13 November, 2006

Dubai, the Retail Mecca

As anyone who lives in the UAE knows, Dubai is well on its way to becoming a retail and shopping mecca. As MENA Report noted last month:
By 2009, Dubai is expected to have the highest retail spend in the GCC, higher than Saudi Arabia and despite having a population one-twentieth the size. Most of this spend will be generated from the expected 15 million tourists. ... At the helm of its long list of projects that incorporate malls of various sizes, shapes and themes is the Dubai Mall, which will be constructed close to the Burj Dubai Tower, and will be the largest mall in the world. The mall is being pegged to be larger than the gigantic West Edmonton Mall in Canada and the Mall of America in Minneapolis, USA.
Fifteen million tourists may seem like a lot of people until you realize that there is both a great deal of wealth and great number of people within a two-hour flight of here, particularly in oil rich central and southwest Asia:
Dubai has been targeting a market of 1.5 billion people with a GDP of US$1.1 trillion from the Middle East, South Asia and the entire Caspian region. "While for 300 million people in the US, there are a number of hubs, for 300 million people in the Middle East, there is only one hub ~ Dubai," he said. "Moreover, Dubai caters to over 1.5 billion people who are less than two hours flying time away. So, as a hub, as we gear up to serve a wider number of consumers in and beyond the region, we will need more malls."... Analysing some of its surveys, Retail International's principal Simon Thomson says: "Dubai is on course to become possibly the most densely shopped city on the planet.
The numbers sound so good that it is easy to understand why reports like this one from AME-Info are now so commonplace:
Dunhill, the maker of luxury goods for men, is opening two new boutiques in the UAE before the end of March 2007, and will then expand into other GCC countries, the company said. It has four stores in the UAE at present.
On the other hand, if everything is so rosy, why in the same week would we see news articles like this about Harrod's, the upscale British retailer owned by Saudi financier Mohammad al-Fayed:

read the rest here


Woke said...

Harrods reckons that Dubai is an immature market and the consumers here are not ready for the multi-brand department store format.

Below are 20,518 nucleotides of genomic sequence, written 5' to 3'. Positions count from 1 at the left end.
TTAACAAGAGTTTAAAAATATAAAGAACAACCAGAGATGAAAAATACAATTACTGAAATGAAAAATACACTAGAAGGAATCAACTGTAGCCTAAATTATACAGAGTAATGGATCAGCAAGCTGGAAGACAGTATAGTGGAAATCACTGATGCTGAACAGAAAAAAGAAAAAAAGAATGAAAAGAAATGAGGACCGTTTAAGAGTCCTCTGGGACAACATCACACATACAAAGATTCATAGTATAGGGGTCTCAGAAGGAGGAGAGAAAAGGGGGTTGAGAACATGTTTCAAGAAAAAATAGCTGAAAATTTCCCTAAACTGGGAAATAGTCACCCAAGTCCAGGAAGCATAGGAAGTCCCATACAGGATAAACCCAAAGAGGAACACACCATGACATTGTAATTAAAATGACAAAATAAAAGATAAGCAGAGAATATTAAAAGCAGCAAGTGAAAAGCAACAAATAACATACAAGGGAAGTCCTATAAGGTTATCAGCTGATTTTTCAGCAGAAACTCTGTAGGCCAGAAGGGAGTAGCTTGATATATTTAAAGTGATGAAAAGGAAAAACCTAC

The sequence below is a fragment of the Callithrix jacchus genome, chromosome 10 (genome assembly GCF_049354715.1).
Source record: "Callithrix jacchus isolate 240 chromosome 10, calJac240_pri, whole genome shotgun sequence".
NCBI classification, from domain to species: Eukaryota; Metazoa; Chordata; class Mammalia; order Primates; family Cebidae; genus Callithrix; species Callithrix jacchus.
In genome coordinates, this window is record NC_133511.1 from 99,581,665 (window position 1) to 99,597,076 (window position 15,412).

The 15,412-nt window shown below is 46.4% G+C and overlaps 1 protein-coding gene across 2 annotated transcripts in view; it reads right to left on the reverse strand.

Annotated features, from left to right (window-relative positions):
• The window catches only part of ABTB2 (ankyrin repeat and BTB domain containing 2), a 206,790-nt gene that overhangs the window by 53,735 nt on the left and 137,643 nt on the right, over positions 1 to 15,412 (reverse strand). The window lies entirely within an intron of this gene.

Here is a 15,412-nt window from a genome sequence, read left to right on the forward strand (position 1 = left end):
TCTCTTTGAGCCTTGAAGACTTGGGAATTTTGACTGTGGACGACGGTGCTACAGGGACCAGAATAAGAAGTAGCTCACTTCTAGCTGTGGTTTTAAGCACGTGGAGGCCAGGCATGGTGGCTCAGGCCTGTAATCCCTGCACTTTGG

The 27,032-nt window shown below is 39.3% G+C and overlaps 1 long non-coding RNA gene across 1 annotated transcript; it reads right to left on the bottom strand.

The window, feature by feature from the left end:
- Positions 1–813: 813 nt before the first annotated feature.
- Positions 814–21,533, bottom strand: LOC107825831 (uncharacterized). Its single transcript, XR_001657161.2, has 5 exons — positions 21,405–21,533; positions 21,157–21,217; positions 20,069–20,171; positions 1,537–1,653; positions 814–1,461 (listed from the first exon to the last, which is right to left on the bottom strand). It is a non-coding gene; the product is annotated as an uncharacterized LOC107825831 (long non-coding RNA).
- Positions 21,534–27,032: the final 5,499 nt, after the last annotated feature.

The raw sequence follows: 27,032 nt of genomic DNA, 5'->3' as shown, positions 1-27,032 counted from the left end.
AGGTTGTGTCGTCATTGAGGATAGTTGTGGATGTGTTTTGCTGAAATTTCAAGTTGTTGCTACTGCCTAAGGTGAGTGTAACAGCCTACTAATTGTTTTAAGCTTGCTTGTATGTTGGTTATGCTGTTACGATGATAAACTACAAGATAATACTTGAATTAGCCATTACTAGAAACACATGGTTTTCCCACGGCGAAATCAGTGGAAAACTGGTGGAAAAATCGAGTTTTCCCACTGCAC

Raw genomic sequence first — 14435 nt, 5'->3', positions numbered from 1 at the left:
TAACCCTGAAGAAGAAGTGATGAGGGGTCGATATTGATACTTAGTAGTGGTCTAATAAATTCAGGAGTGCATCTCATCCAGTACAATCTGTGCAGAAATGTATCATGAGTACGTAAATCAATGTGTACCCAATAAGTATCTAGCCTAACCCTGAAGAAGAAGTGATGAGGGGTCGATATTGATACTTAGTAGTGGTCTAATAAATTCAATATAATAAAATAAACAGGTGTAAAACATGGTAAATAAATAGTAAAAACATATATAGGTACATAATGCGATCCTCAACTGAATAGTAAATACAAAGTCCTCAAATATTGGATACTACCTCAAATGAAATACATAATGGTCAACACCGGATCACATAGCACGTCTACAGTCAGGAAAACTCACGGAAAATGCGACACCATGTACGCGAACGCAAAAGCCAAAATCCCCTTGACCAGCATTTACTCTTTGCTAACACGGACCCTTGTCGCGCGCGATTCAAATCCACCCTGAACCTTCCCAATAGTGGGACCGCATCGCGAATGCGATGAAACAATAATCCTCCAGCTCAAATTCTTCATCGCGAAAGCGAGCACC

Anonymous said...

Dubai is doing quite well as far as i am concerned in retail segment. Anyways, nice article. you can read a nice retail industry research blog at

http://www.rncos.com/Blog/retail.html which i found i quite interesting.

fellow atheist said...

I am disppointed that we don't have retailers like Ross - Dress for Less. That was one of my favorites. I am not even going near the Lacoste stores, let alone the designer names.

Is everyone shopping for designer clothes these days? Harrod's is wrong. The market is mature enough, and he stands to make a lot of money by coming in here (not that they are anything like Ross).

I think they are missing out on an opportunity as a result of over-conservatism. Back before the construction boom happened in Dubai, companies would go to banks in Bahrain to ask for loans to invest in hotels in Dubai. I know from one of the bankers in one of the larger regional banks that they used to laugh at them. "There couldn't possibly be that many people planning to come to Dubai. Sorry." In retrospect, they could have made a lot of money as all those projects succeeded (and well overperformed).

I think Harrod's people are the same breed. It's not like he will lose money, but he might find that he will have to come in a little too late.

Starling David Hunter said...


thanks so much for that link. I agree with "fellow atheist" that Harrod's is misunderestimating the market here. And even if not, they could undertake to educate the market, as the saying goes, about their unique offerings. I stand by my assessment that they are going to show up to the party and, as FA puts it, unfashionably late.

Again, Woke, I thank you.


secretdubai said...

I dunno. I've been in Harvey Nicks a few times, and it's always something of a graveyard.

Anonymous said...

Harvey Nicks is a graveyard, as are all of the big multi-brand dept stores.

And look at it. Harvey Nicks watered down its brand (in terms of ignoring the cutting edge which is known for in the UK and concentrating on the sterotypical designer crap so beloved by Dubai's lemmings) so much to come to Dubai and still its too much for people.

To be honest - apart from City Centre, Mercato and MoE - which malls actually have a decent customer flow?

Mme Cyn said...

I remember the great anticipation we Americans felt when Bur Juman announced that Saks 5th Avenue was coming to town. My god! I would finally be able to buy good quality clothes that actually fit and weren't some 'Designer/Fashion victim' Size 0 offerings from the boutiques or the chintzy, no shoulders/big hips offerings from the local British department stores. Huzzah! And then this so-called Saks arrived. What a huge disappointment. If Harrod's showed up, it would be more of the same, I'm sure. Shopping in this so-called shopping mecca sux.

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